Monday, September 18, 2006

Food #4

The pig has lived only to eat; he eats only to die.

Charles Monselet

Sunday, September 17, 2006

Architecture #1, Time #2

[T]he greatest glory of a building is not in its stones, nor in its gold. Its glory is in its Age, and in that deep sense of voicefulness, of stern watching, of mysterious sympathy, nay, even approval of condemnation, which we feel in walls that have long been washed by the passing waves of humanity.

John Ruskin, "The Lamp of Memory," The Seven Lamps of Architecture (1849)

Saturday, September 16, 2006

Book Titles Without Context #2

The Spanish Military Nun

Thomas De Quincey (1847)

Manhattan #3, Melville #2, The Sea #1

There now is your insular city of the Manhattoes, belted round by wharves as Indian isles by coral reefs - commerce surrounds it with her surf. Right and left, the streets take you waterward. Its extreme down-town is the battery, where that noble mole is washed by waves, and cooled by breezes, which a few hours previous were out of sight of land. Look at the crowds of water-gazers there.

Circumambulate the city of a dreamy Sabbath afternoon. Go from Corlears Hook to Coenties Slip, and from thence, by Whitehall northward. What do you see? - Posted like silent sentinels all around the town, stand thousands upon thousands of mortal men fixed in ocean reveries. Some leaning against the spiles; some seated upon the pier-heads; some looking over the bulwarks of ships from China; some high aloft in the rigging, as if striving to get a still better seaward peep. But these are all landsmen; of week days pent up in lath and plaster - tied to counters, nailed to benches, clinched to desks. How then is this? Are the green fields gone? What do they here?

But look! here come more crowds, pacing straight for the water, and seemingly bound for a dive. Strange! Nothing will content them but the extremest limit of the land; loitering under the shady lee of yonder warehouses will not suffice. No. They must get just as nigh the water as they possibly can without falling in. And there they stand - miles of them - leagues. Inlanders all, they come from lanes and alleys, streets and avenues, - north, east, south, and west. Yet here they all unite. Tell me, does the magnetic virtue of the needles of the compasses of all those ships attract them thither?


Thursday, September 14, 2006

Music #6, Cinema #2

Andy Warhol, Bob Dylan Screen Test (1965)

Wednesday, September 13, 2006

Music #5

Just as my fingers on these keys
Make music, so the selfsame sounds
On my spirit make a music, too.

Music is a feeling, then, not sound;
And thus it is that what I feel,
Here in this room, desiring you,

Thinking of your blue-shadowed silk,
Is music.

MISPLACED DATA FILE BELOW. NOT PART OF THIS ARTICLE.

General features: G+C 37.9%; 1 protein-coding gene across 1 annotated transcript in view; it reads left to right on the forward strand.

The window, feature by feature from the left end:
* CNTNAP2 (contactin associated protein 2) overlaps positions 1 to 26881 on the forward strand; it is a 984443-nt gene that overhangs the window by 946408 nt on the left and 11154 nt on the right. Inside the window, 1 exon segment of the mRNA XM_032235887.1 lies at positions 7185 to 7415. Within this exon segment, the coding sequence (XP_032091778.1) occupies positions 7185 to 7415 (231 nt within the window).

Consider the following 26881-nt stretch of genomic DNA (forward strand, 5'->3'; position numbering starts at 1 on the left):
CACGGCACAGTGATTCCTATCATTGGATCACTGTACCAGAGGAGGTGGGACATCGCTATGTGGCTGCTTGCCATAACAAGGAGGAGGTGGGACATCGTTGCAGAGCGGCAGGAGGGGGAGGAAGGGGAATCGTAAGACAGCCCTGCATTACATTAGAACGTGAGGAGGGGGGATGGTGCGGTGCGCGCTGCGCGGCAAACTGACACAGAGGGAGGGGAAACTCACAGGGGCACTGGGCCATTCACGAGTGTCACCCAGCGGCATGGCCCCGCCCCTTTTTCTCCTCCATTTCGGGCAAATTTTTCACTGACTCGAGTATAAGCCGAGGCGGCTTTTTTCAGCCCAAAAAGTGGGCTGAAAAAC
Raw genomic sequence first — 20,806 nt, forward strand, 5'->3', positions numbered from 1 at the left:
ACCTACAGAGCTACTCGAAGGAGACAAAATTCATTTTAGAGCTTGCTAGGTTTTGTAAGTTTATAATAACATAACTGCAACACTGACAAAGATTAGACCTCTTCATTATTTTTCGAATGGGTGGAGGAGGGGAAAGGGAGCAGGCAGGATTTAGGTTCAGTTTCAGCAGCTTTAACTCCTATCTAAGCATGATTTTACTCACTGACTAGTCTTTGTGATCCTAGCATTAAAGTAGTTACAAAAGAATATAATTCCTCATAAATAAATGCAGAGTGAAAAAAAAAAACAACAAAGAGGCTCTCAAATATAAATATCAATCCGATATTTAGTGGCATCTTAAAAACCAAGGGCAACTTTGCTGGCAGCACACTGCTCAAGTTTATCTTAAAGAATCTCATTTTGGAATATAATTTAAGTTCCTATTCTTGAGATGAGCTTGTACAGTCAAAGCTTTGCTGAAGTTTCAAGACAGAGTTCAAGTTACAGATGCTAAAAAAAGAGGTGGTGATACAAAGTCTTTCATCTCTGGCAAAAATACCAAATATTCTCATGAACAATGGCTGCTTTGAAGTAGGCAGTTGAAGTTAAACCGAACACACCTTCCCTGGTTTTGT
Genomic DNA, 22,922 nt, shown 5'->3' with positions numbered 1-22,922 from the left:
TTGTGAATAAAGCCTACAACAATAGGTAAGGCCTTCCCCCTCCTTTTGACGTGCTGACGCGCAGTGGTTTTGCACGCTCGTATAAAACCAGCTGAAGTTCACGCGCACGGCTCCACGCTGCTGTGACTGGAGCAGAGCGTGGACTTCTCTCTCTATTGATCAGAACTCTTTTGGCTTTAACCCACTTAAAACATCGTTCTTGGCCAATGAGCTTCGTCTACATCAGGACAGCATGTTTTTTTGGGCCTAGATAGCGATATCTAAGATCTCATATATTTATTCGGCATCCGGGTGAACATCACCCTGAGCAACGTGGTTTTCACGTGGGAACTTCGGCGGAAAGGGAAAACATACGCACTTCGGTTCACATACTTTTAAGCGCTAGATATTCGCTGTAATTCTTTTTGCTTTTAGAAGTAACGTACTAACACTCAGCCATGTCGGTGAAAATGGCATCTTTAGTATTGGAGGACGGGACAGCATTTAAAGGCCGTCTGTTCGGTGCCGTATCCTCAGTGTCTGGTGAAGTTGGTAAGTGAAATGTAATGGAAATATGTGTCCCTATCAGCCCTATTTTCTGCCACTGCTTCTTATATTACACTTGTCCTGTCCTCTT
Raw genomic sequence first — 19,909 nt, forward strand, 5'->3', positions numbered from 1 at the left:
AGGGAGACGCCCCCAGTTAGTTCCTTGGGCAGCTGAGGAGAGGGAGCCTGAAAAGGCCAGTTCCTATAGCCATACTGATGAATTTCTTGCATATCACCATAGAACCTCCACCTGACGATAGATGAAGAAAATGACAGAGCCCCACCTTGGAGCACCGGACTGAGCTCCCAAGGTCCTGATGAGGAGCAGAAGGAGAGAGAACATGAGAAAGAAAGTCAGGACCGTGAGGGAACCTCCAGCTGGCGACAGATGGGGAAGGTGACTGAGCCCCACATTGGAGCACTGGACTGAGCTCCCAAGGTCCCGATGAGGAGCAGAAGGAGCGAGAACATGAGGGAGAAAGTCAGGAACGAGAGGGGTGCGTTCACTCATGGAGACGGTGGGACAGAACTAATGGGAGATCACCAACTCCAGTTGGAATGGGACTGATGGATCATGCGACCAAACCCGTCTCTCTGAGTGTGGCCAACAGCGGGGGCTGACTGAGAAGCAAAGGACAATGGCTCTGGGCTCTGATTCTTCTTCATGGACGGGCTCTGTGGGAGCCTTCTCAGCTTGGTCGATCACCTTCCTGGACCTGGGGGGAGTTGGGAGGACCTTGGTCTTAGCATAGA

Wallace Stevens, "Peter Quince at the Clavier" (excerpt)

Tuesday, September 12, 2006

Word of the Day #11


Monday, September 11, 2006

Organizations #3

Committee of Neighbors to Get the Clock on Jefferson Market Courthouse Started

(Founded 1959)

Sunday, September 10, 2006

Cats #1

We do not have cats, cats have us. Cats are our Gods, the most expansive and approachable of Gods, that goes without saying.

Chris Marker

Diptych #1, Love #7, Time #1, Auden #7

Had we but World enough, and Time,
This coyness, Lady, were no crime
We would sit down and think which way
To walk and pass our long Love's Day.
Thou by the Indian Ganges side
Shouldst Rubies find: I by the Tide
Of Humber would complain. I would
Love you ten years before the Flood:
And you should, if you please, refuse
Till the Conversion of the Jews.
My vegetable Love should grow
Vaster than Empires, and more slow;
An hundred years should go to praise
Thine Eyes and on thy Forehead Gaze;
Two hundred to adore each Breast,
But thirty thousand to the rest;
An Age at least to every part,
And the last Age should show your Heart.
For, Lady, you deserve this State,
Nor would I love at lower rate.

Andrew Marvell, "To His Coy Mistress" (excerpt), first published 1681

  "Love has no ending.

"I'll love you, dear, I'll love you
  Till China and Africa meet,
And the river jumps over the mountain
  And the salmon sing in the street,

"I'll love you till the ocean
  Is folded and hung up to dry
And the seven stars go squawking
  Like geese about the sky.

"The years shall run like rabbits,
  For in my arms I hold
The Flower of the Ages,
  And the first love of the world."

W.H. Auden, "As I Walked Out One Evening" (excerpt), 1938

Obsolete Morality #2

      To Thieves, Thugs, Fakirs, and Bunko-Steerers
Among Whom Are J.J. Harlin, alias "Off Wheeler," SAWDUST CHARLIE, WM. HEDGES, BILLY THE KID, Billy Mullin, Little Jack, The Luter, Pock-Marked Kid, and about Twenty Others:
  If Found within the Limits of this City after TEN O'CLOCK P.M., this
  Night, you will be Invited to attend a GRAND NECK-TIE PARTY,
       The Expense of which will be borne by